The Washington Post

Manny Machado’s promotion puts him step ahead of Bryce Harper — but for how long?

It is only natural that Bryce Harper and Manny Machado, the 18-year-old phenoms of the Washington Nationals and Baltimore Orioles, are measured against each other by fans and media members. They were drafted first and third overall, respectively, in the top-heavy 2010 draft. They were teammates on the 2009 Team USA 18-and-under team that won a world championship. If we’re lucky, we’ll be talking about them in the same breath for the next decade or more, as the franchise players of this region’s two teams.

With that in mind, one might be tempted to view Machado’s promotion from low Class A Delmarva to high Class A Frederick – which was announced following Machado’s strong performance in Tuesday night’s South Atlantic League all-star game in Salisbury, Md. – as pushing the talented, five-tool shortstop ahead of Harper in the developmental race to the majors.

“It’s human nature: You want to move fast, but at the same time you realize you shouldn’t go too fast,” Machado said earlier this season. “There are certain things I’ve still got to learn. I need to slow it down at a certain point.”

While Machado will be heading to the Carolina League this week for the start of Frederick’s second half, Harper (at least as of this moment) is remaining in Hagerstown, despite superior statistics (.276 average/.376 on-base/.483 slugging for Machado; .330/.429/.586 for Harper) and more “Sally” League games under his belt (38 for Machado, who missed nearly two months with a knee injury; 64 for Harper). Machado, in fact, hit just .182 with a .510 OPS in 13 games since returning from the disabled list.

But the promotion of Machado says little, if anything, about his career trajectory in relation to Harper’s. The biggest difference between the two players is obvious: Unlike Machado, Harper is simultaneously adjusting to the professional life while also learning a new position, right field, after an amateur career spent mostly at catcher. Catching the ball and throwing the ball are the easy part; it’s the subtleties of the position that require time to grasp.

“The biggest thing [to learn] is understanding situations, which he’s gotten better at throughout the season,” said Hagerstown Manager Brian Daubach, responding to a question about Harper’s learning curve in right field. “Kowing when to make all-out throws, and when to take it easy. Knowing which base to throw to. He’s improving at it every day.”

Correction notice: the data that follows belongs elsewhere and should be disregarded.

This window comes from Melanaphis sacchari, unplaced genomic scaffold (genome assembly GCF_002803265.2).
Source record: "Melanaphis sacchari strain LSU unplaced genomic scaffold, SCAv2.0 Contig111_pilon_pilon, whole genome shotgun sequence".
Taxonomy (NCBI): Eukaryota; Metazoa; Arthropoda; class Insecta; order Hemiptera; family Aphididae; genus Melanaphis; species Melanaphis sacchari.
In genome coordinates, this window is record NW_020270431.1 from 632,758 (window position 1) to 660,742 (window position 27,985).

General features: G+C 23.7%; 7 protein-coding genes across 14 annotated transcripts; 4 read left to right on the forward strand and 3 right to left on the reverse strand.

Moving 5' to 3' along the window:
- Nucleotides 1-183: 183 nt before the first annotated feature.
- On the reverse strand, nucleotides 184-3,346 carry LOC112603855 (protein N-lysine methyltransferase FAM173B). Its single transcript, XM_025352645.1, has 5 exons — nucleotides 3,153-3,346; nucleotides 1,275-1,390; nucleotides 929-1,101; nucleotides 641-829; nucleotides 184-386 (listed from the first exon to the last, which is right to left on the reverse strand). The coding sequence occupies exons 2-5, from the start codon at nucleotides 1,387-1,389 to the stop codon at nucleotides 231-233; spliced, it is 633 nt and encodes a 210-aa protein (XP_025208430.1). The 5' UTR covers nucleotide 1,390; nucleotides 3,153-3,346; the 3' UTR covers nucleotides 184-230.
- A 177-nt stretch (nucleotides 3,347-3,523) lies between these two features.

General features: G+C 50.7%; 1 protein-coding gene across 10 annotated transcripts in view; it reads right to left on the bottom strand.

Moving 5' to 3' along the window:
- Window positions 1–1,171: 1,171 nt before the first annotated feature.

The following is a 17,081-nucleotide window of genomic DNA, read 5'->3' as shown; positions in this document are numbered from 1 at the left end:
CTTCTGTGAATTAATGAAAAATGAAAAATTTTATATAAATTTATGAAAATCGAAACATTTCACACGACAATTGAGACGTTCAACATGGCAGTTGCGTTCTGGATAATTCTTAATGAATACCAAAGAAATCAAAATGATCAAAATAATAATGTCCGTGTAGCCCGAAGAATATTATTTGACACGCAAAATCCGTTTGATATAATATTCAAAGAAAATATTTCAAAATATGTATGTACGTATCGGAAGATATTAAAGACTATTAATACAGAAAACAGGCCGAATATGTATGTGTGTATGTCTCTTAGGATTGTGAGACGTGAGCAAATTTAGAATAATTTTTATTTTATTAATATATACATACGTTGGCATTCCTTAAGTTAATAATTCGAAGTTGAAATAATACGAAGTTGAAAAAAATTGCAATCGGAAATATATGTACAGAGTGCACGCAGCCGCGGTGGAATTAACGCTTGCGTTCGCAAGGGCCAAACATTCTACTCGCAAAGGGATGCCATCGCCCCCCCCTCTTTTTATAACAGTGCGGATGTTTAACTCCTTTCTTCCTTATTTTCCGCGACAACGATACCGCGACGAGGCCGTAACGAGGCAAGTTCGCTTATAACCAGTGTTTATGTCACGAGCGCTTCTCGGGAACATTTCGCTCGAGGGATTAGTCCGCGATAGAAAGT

Machado, on the other hand, has always been a shortstop. If anything, he is trying to prove he can hang onto that position, in the face of speculation by a segment of the scouting community that he should be moved to third base.

But there are additional differences between the respective paths to the majors laid out for Machado and Harper by their parent clubs. The Nationals do have some concerns about the field conditions at Potomac, their high Class A Carolina League affiliate — particularly since the primary problem area is in right field, where Harper would be patrolling. One Nationals official said this week that the notion of moving Harper straight to Class AA Harrisburg – and skipping Potomac – is more than media speculation. Under such a scenario, Harper could essentially pull a double-shift at Hagerstown, remaining there through the period during which he would otherwise play at Potomac, before moving to Harrisburg in late summer.

One thing is undeniable about Machado, as it relates to Harper: While Harper was the biggest media attraction at Tuesday night’s Sally League all-star game – and while Adam Duvall of the Augusta GreenJackets was voted the game’s MVP – the night belonged to Machado. Playing in front of his home fans at Perdue Stadium, he got the biggest cheers and had the biggest presence, going 2 for 4 and making an outstanding play in the field on a slow grounder. At 6-3 and 185 pounds, and with a graceful stride and powerful bat, he exudes star power.

And starting Thursday night, he’ll be taking that star power to Frederick, one step closer to the majors and, for now, one step ahead of his fellow phenom.

Dave Sheinin has been covering baseball and writing features and enterprise stories for The Washington Post since 1999.


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